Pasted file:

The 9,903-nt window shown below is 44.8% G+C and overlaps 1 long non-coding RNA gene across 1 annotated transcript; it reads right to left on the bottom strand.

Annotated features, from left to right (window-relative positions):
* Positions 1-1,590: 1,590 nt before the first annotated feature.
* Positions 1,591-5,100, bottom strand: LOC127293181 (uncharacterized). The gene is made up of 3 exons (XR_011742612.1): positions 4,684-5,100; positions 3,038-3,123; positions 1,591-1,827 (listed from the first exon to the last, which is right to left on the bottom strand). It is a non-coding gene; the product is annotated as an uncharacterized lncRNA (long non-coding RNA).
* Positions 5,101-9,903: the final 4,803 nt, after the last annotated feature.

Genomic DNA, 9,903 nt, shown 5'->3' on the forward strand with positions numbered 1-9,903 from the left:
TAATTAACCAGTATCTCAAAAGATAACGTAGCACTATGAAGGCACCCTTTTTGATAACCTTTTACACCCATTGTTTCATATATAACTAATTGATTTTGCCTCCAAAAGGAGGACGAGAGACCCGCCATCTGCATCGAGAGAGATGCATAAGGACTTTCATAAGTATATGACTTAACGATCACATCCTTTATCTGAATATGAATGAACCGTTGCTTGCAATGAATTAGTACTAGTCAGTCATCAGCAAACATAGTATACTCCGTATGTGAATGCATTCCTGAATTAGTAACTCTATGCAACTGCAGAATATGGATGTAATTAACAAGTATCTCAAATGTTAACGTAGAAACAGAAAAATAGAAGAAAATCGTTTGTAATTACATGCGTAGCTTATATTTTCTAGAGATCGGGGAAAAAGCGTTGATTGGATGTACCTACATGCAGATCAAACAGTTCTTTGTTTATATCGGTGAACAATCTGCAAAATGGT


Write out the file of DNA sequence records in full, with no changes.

The 9,903-nt window shown below is 44.8% G+C and overlaps 1 long non-coding RNA gene across 1 annotated transcript; it reads right to left on the bottom strand.

Annotated features, from left to right (window-relative positions):
* Positions 1-1,590: 1,590 nt before the first annotated feature.
* Positions 1,591-5,100, bottom strand: LOC127293181 (uncharacterized). The gene is made up of 3 exons (XR_011742612.1): positions 4,684-5,100; positions 3,038-3,123; positions 1,591-1,827 (listed from the first exon to the last, which is right to left on the bottom strand). It is a non-coding gene; the product is annotated as an uncharacterized lncRNA (long non-coding RNA).
* Positions 5,101-9,903: the final 4,803 nt, after the last annotated feature.

Genomic DNA, 9,903 nt, shown 5'->3' on the forward strand with positions numbered 1-9,903 from the left:
TAATTAACCAGTATCTCAAAAGATAACGTAGCACTATGAAGGCACCCTTTTTGATAACCTTTTACACCCATTGTTTCATATATAACTAATTGATTTTGCCTCCAAAAGGAGGACGAGAGACCCGCCATCTGCATCGAGAGAGATGCATAAGGACTTTCATAAGTATATGACTTAACGATCACATCCTTTATCTGAATATGAATGAACCGTTGCTTGCAATGAATTAGTACTAGTCAGTCATCAGCAAACATAGTATACTCCGTATGTGAATGCATTCCTGAATTAGTAACTCTATGCAACTGCAGAATATGGATGTAATTAACAAGTATCTCAAATGTTAACGTAGAAACAGAAAAATAGAAGAAAATCGTTTGTAATTACATGCGTAGCTTATATTTTCTAGAGATCGGGGAAAAAGCGTTGATTGGATGTACCTACATGCAGATCAAACAGTTCTTTGTTTATATCGGTGAACAATCTGCAAAATGGT